An Eastern Oregon town’s expected population surge creates opportunities, challenges

By Gemma DiCarlo (OPB)
April 13, 2023 7:20 p.m.
A house with a pile of gravel in the front yard.

A new home under construction in Stanfield, Ore., is shown here in a provided photo. The city of 2,400 residents expects to grow by 50% or more in the coming years thanks to a wave of new housing development.

Courtesy Benjamin Burgener

The city of Stanfield, Oregon, just southeast of Hermiston, is on the verge of explosive growth.


As the East Oregonian recently reported, the city of 2,400 residents could see a 50% increase in its population just in the next few years.

The expected surge is the result of an unprecedented wave of new housing development. City Manager Benjamin Burgener said between 400 and 500 homes have recently been approved for construction.

“To put that in scope, Stanfield in the last two decades hasn’t had more than 10 to 20 homes,” he said. “We are doing more every year than even in the last two decades combined.”

When he moved to Stanfield three and half years ago, Burgener said there wasn’t a single house on the market.

Through his work as city manager, he learned that would-be residents — drawn by the city’s small-town feel and low property tax rates — simply couldn’t find a place to stay.


“There are a lot of people who wanted to live in Stanfield. There just weren’t any housing options,” Burgener said. “A lot of people were not moving out, so there was no way to come into the city.”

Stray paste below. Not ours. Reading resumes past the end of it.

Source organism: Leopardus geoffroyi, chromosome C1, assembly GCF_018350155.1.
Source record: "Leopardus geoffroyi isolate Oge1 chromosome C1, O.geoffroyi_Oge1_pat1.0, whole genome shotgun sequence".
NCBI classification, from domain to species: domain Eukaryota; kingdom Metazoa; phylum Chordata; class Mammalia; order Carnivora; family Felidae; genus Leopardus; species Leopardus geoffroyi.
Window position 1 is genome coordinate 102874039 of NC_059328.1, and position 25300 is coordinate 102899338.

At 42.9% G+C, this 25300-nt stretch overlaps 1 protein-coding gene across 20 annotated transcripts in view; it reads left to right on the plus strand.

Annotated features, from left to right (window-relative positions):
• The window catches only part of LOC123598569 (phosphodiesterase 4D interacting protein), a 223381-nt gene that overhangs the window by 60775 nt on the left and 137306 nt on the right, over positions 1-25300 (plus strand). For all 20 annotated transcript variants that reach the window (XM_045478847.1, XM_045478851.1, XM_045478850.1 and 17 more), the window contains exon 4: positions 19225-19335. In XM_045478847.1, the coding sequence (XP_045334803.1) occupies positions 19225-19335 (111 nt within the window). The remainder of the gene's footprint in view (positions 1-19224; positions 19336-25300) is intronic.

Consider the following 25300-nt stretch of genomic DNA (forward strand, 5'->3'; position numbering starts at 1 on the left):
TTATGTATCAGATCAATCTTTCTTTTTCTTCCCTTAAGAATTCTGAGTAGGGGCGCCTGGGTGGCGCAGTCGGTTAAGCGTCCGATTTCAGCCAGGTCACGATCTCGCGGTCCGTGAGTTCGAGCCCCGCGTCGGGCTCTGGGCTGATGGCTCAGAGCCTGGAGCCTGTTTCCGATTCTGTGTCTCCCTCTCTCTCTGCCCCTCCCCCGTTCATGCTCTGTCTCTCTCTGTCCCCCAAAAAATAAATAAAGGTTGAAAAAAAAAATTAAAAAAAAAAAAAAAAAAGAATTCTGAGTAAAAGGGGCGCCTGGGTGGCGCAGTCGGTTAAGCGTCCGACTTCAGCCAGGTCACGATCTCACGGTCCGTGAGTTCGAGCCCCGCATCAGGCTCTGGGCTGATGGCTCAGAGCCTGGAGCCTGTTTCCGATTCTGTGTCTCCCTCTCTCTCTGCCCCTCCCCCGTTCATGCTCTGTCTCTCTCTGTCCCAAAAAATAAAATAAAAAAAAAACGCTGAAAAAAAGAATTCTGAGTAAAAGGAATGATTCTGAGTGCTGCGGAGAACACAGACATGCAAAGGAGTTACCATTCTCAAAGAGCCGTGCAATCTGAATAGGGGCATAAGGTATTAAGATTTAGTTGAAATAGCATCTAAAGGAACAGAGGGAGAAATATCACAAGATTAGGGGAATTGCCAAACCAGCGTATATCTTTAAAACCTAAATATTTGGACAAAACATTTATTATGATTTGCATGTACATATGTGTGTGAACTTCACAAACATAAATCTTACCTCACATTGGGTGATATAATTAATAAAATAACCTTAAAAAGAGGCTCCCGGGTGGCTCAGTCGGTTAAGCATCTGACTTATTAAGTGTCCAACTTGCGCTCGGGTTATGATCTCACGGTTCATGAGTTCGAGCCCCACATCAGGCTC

He said a mix of townhome, manufactured and single-family developments will bring a range of options and price points to a region badly in need of housing.

While the rapid growth is expected to bring a larger tax base and new economic opportunities, it also presents challenges.

Burgener said the school district passed a bond measure to expand facilities a few years ago, and is already considering floating another one to accommodate an anticipated surge in student enrollment. The city is also working to update its development code and comprehensive plan to maintain a “small-town feel” amid the growth.

Perhaps most pressing is the city’s wastewater infrastructure. Though it can handle the current increase, future growth may require an upgrade that could cost up to $20 million.

“It’s not an easy pill to swallow for a small city,” Burgener said. “We’re planning well ahead — many years ahead — so that when the time comes, we should have a plan in place.”

And more growth is on the way. Burgener said developers come in “weekly, if not monthly” looking for land to build on. Preliminary scoping is underway for a development of 1,000 units on the north side of town.

“[That] is more than double than what we’re doing now,” he said. “We could really double the size of Stanfield as opposed to just a 50 percent increase. There’s a lot of potential.”

Stanfield City Manager Benjamin Burgener spoke to “Think Out Loud” host Dave Miller. Click play to listen to the full conversation: